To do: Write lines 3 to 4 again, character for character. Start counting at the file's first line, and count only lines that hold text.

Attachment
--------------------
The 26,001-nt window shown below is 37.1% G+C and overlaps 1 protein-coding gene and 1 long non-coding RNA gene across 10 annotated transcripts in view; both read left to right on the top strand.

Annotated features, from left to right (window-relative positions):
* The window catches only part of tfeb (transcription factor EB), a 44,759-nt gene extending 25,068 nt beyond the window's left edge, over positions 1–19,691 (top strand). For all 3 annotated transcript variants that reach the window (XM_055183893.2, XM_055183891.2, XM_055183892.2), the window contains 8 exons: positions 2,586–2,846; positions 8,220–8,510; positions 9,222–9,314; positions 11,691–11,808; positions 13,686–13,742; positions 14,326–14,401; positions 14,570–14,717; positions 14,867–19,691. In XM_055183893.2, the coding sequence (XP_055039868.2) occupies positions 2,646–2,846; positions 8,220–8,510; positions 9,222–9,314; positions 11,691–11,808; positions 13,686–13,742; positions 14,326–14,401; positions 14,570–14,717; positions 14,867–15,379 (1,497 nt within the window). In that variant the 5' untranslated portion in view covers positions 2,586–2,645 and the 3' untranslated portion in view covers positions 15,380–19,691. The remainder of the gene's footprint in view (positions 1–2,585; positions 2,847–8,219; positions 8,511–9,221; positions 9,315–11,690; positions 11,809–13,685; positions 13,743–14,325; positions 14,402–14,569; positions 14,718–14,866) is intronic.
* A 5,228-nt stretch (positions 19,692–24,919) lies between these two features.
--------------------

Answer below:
* The window catches only part of tfeb (transcription factor EB), a 44,759-nt gene extending 25,068 nt beyond the window's left edge, over positions 1–19,691 (top strand). For all 3 annotated transcript variants that reach the window (XM_055183893.2, XM_055183891.2, XM_055183892.2), the window contains 8 exons: positions 2,586–2,846; positions 8,220–8,510; positions 9,222–9,314; positions 11,691–11,808; positions 13,686–13,742; positions 14,326–14,401; positions 14,570–14,717; positions 14,867–19,691. In XM_055183893.2, the coding sequence (XP_055039868.2) occupies positions 2,646–2,846; positions 8,220–8,510; positions 9,222–9,314; positions 11,691–11,808; positions 13,686–13,742; positions 14,326–14,401; positions 14,570–14,717; positions 14,867–15,379 (1,497 nt within the window). In that variant the 5' untranslated portion in view covers positions 2,586–2,645 and the 3' untranslated portion in view covers positions 15,380–19,691. The remainder of the gene's footprint in view (positions 1–2,585; positions 2,847–8,219; positions 8,511–9,221; positions 9,315–11,690; positions 11,809–13,685; positions 13,743–14,325; positions 14,402–14,569; positions 14,718–14,866) is intronic.
* A 5,228-nt stretch (positions 19,692–24,919) lies between these two features.